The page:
TikTok is this year’s most visited website and dethrones Google after seven years. What was once a niche social media platform mainly for teenagers and their silly dances has now become a major player in the media world. With spacious one billion monthly users, TikTok can sit at the table with the big brothers Facebook (2.9 billion), YouTube (2.3 billion) and Instagram (1.4 billion).
Just as honeybees are attracted to the sweetest fruit trees, politicians find it difficult to resist this successful communication platform. For example, US President Joe Biden appeared on the platform in a pro-vaccination video with the pop rock band Jonas Brothers. The White House did its best to make clear the importance of vaccinations, but this mainly confirmed that sometimes you are simply too old for certain trends.
On December 17, brothers Kevin, Nick and Joe Jonas visited the White House and created the TikTok featuring audio from the viral meme “Bing Bong.” In the short cutscene, the rock stars hang out in different rooms in the White House, taking turns yelling the meme audio: “Bing Bong! Are you vaccinated? Yes sir. Hey yo!” The TikTok video ends with a guest appearance from none other than the American president himself. “Did we get it”, the brothers ask. “Got it,” Biden replies, phone in hand. The audio comes from a YouTube video from the SideTalk . channel which went viral in September for the chaotic utterances of several eccentric figures from Coney Island, New York.
The appearance of President Biden could be perceived as cute. After all, it is an old man trying to keep up with the young. However, these images were painful to watch for many Americans. The country sees an explosion in corona cases and many are calling for free self-tests that are currently expensive and scarce. “We just had the whole White House make it look like we were stupid because we wanted free home tests, now costing up to $40 or $50, at a time when there is a massive COVID wave across the country.” complained Brittany Spanos, co-host of the podcast Don’t Let This Flop.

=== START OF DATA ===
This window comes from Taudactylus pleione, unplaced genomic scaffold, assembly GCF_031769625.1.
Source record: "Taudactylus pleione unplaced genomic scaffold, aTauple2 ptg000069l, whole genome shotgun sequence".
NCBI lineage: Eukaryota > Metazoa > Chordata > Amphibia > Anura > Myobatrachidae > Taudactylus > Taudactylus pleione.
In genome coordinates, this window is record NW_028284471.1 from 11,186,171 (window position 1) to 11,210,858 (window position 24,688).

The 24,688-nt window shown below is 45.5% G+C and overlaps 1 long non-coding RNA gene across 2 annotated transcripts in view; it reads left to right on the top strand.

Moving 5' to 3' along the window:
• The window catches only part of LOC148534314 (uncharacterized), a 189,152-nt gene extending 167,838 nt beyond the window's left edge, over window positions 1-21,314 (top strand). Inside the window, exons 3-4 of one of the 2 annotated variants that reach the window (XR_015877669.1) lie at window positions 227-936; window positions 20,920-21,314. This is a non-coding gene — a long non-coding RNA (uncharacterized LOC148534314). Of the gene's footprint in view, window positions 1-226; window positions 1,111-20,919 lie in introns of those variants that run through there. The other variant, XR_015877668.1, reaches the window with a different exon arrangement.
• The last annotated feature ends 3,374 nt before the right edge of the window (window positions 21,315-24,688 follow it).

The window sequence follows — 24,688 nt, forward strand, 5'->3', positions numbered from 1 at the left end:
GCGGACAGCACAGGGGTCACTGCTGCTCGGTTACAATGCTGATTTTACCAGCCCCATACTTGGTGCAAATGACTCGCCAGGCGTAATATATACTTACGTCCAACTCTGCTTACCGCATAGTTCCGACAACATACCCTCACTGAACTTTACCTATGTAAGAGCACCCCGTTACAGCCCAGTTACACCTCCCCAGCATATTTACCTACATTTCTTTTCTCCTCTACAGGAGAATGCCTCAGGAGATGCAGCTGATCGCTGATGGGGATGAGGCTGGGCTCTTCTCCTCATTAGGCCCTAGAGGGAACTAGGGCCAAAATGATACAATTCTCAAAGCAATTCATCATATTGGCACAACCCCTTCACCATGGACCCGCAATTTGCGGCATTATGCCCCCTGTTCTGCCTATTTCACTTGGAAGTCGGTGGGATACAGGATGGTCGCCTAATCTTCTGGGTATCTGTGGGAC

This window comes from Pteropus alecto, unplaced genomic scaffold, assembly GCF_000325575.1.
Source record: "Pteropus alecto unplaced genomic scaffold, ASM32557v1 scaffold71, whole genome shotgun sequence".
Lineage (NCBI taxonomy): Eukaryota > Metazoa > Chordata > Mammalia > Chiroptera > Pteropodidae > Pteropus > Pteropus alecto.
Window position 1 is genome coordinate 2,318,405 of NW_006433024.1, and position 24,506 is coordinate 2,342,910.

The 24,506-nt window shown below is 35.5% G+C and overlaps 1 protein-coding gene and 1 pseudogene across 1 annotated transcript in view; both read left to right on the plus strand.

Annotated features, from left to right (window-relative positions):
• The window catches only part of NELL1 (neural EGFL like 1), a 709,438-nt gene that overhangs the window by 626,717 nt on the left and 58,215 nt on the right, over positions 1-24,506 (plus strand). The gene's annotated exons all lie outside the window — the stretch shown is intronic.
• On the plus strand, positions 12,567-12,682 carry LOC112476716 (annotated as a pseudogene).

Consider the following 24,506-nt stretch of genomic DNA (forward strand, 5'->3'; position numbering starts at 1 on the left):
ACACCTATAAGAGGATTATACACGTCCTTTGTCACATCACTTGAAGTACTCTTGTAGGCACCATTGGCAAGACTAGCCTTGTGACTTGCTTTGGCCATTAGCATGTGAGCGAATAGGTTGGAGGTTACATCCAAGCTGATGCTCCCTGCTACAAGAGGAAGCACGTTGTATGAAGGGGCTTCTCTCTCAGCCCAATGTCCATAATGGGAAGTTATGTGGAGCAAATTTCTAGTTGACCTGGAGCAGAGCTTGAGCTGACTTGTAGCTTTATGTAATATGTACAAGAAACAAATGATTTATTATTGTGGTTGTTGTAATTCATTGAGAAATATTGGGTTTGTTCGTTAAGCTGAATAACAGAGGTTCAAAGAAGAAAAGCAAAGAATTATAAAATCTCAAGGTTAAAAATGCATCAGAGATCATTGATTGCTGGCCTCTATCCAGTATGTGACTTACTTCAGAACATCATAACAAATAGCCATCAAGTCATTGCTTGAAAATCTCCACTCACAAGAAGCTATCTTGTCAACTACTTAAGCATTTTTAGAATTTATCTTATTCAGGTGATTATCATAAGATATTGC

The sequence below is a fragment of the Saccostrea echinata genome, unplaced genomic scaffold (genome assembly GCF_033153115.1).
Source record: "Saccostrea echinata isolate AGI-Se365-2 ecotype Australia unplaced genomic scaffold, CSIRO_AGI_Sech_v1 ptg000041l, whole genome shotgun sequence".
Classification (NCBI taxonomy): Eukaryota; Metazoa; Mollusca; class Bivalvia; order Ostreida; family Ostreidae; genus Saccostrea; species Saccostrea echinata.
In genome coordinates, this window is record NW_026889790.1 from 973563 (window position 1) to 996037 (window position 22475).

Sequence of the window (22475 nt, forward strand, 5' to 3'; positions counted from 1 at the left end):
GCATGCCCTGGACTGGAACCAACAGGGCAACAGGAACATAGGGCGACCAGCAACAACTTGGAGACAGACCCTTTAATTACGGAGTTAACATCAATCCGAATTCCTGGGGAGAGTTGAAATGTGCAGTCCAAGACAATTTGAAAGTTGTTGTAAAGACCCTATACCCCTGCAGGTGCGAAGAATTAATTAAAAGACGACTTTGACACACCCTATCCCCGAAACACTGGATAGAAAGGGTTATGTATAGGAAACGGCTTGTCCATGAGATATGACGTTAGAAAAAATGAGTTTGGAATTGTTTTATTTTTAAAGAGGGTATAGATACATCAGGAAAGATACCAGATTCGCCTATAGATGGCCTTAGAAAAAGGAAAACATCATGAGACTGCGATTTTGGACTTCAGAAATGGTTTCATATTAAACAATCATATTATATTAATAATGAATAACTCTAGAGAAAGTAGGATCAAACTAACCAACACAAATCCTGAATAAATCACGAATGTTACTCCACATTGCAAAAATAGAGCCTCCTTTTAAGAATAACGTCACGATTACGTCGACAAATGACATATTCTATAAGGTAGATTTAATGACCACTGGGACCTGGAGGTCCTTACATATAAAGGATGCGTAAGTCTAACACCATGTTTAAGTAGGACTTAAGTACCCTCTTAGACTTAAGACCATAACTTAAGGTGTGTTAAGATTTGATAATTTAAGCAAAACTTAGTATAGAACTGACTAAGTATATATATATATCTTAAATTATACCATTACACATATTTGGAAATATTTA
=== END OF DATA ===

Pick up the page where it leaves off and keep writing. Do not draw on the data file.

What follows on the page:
That politicians want a slice of the TikTok pie is nothing new. The Israeli Ministry of Foreign Affairs will ban influencers on TikTok and other social media train to respond appropriately according to the state on anti-Zionist and anti-Semitic responses online. And in Australia, Prime Minister Scott Morrison is using the platform to… Christmas wishes to share with the country.
Politicians in our own country are also reaping the benefits of TikTok. For example, GroenLinks, BoerBurgerBeweging and VVD try to reach young (potential) voters through accounts with hundreds of thousands of likes. BBB leader Caroline van der Plas managed to win many a young TikTok heart with a lovely dance that she did with two 15-year-old students during a tour of the House of Representatives. “I’m going to vote for BBB when I’m 18,” said a comment under her video.
No matter how friendly the appearance of politicians on TikTok, it has something of the baby boomer uncle who wants to form a forced friendship with the young people during Christmas dinner by shouting ‘super cool, man’.
A version of this article also appeared in NRC on the morning of January 3, 2022
#Biden #odd #TikTok